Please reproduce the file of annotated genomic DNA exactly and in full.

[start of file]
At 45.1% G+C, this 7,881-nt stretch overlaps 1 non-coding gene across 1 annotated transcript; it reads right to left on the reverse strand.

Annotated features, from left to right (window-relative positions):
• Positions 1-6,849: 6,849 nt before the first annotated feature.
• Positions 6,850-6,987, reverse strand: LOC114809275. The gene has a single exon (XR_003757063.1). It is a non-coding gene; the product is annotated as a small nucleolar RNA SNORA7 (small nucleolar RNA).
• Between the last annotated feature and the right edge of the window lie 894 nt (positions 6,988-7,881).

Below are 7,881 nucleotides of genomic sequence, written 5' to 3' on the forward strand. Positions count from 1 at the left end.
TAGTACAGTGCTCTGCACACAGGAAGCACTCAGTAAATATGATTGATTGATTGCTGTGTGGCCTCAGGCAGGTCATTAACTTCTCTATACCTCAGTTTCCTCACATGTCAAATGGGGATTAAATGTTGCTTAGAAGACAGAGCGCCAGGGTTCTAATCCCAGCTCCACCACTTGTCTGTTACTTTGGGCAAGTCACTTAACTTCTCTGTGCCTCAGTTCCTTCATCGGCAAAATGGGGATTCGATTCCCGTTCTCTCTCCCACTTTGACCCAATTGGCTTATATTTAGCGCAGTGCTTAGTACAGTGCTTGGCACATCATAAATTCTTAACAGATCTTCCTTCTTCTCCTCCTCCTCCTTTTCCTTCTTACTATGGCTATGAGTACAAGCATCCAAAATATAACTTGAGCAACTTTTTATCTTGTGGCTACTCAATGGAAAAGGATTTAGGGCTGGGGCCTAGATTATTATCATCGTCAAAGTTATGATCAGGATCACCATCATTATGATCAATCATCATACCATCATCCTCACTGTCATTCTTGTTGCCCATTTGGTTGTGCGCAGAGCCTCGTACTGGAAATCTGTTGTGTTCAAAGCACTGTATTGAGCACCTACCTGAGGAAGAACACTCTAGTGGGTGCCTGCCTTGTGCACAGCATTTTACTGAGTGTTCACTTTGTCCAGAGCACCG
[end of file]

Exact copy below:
At 45.1% G+C, this 7,881-nt stretch overlaps 1 non-coding gene across 1 annotated transcript; it reads right to left on the reverse strand.

Annotated features, from left to right (window-relative positions):
• Positions 1-6,849: 6,849 nt before the first annotated feature.
• Positions 6,850-6,987, reverse strand: LOC114809275. The gene has a single exon (XR_003757063.1). It is a non-coding gene; the product is annotated as a small nucleolar RNA SNORA7 (small nucleolar RNA).
• Between the last annotated feature and the right edge of the window lie 894 nt (positions 6,988-7,881).

Below are 7,881 nucleotides of genomic sequence, written 5' to 3' on the forward strand. Positions count from 1 at the left end.
TAGTACAGTGCTCTGCACACAGGAAGCACTCAGTAAATATGATTGATTGATTGCTGTGTGGCCTCAGGCAGGTCATTAACTTCTCTATACCTCAGTTTCCTCACATGTCAAATGGGGATTAAATGTTGCTTAGAAGACAGAGCGCCAGGGTTCTAATCCCAGCTCCACCACTTGTCTGTTACTTTGGGCAAGTCACTTAACTTCTCTGTGCCTCAGTTCCTTCATCGGCAAAATGGGGATTCGATTCCCGTTCTCTCTCCCACTTTGACCCAATTGGCTTATATTTAGCGCAGTGCTTAGTACAGTGCTTGGCACATCATAAATTCTTAACAGATCTTCCTTCTTCTCCTCCTCCTCCTTTTCCTTCTTACTATGGCTATGAGTACAAGCATCCAAAATATAACTTGAGCAACTTTTTATCTTGTGGCTACTCAATGGAAAAGGATTTAGGGCTGGGGCCTAGATTATTATCATCGTCAAAGTTATGATCAGGATCACCATCATTATGATCAATCATCATACCATCATCCTCACTGTCATTCTTGTTGCCCATTTGGTTGTGCGCAGAGCCTCGTACTGGAAATCTGTTGTGTTCAAAGCACTGTATTGAGCACCTACCTGAGGAAGAACACTCTAGTGGGTGCCTGCCTTGTGCACAGCATTTTACTGAGTGTTCACTTTGTCCAGAGCACCG